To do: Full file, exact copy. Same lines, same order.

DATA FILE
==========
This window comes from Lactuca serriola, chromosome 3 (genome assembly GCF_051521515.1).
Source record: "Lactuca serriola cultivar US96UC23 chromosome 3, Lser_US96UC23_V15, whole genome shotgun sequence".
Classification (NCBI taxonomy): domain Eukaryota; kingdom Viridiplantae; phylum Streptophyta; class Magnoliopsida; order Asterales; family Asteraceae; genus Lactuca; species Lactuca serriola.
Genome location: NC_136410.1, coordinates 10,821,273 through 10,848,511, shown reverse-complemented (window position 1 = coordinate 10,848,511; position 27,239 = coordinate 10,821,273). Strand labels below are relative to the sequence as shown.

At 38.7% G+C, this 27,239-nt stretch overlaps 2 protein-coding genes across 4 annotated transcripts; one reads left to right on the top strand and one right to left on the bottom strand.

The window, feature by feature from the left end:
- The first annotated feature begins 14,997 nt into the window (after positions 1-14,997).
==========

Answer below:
This window comes from Lactuca serriola, chromosome 3 (genome assembly GCF_051521515.1).
Source record: "Lactuca serriola cultivar US96UC23 chromosome 3, Lser_US96UC23_V15, whole genome shotgun sequence".
Classification (NCBI taxonomy): domain Eukaryota; kingdom Viridiplantae; phylum Streptophyta; class Magnoliopsida; order Asterales; family Asteraceae; genus Lactuca; species Lactuca serriola.
Genome location: NC_136410.1, coordinates 10,821,273 through 10,848,511, shown reverse-complemented (window position 1 = coordinate 10,848,511; position 27,239 = coordinate 10,821,273). Strand labels below are relative to the sequence as shown.

At 38.7% G+C, this 27,239-nt stretch overlaps 2 protein-coding genes across 4 annotated transcripts; one reads left to right on the top strand and one right to left on the bottom strand.

The window, feature by feature from the left end:
- The first annotated feature begins 14,997 nt into the window (after positions 1-14,997).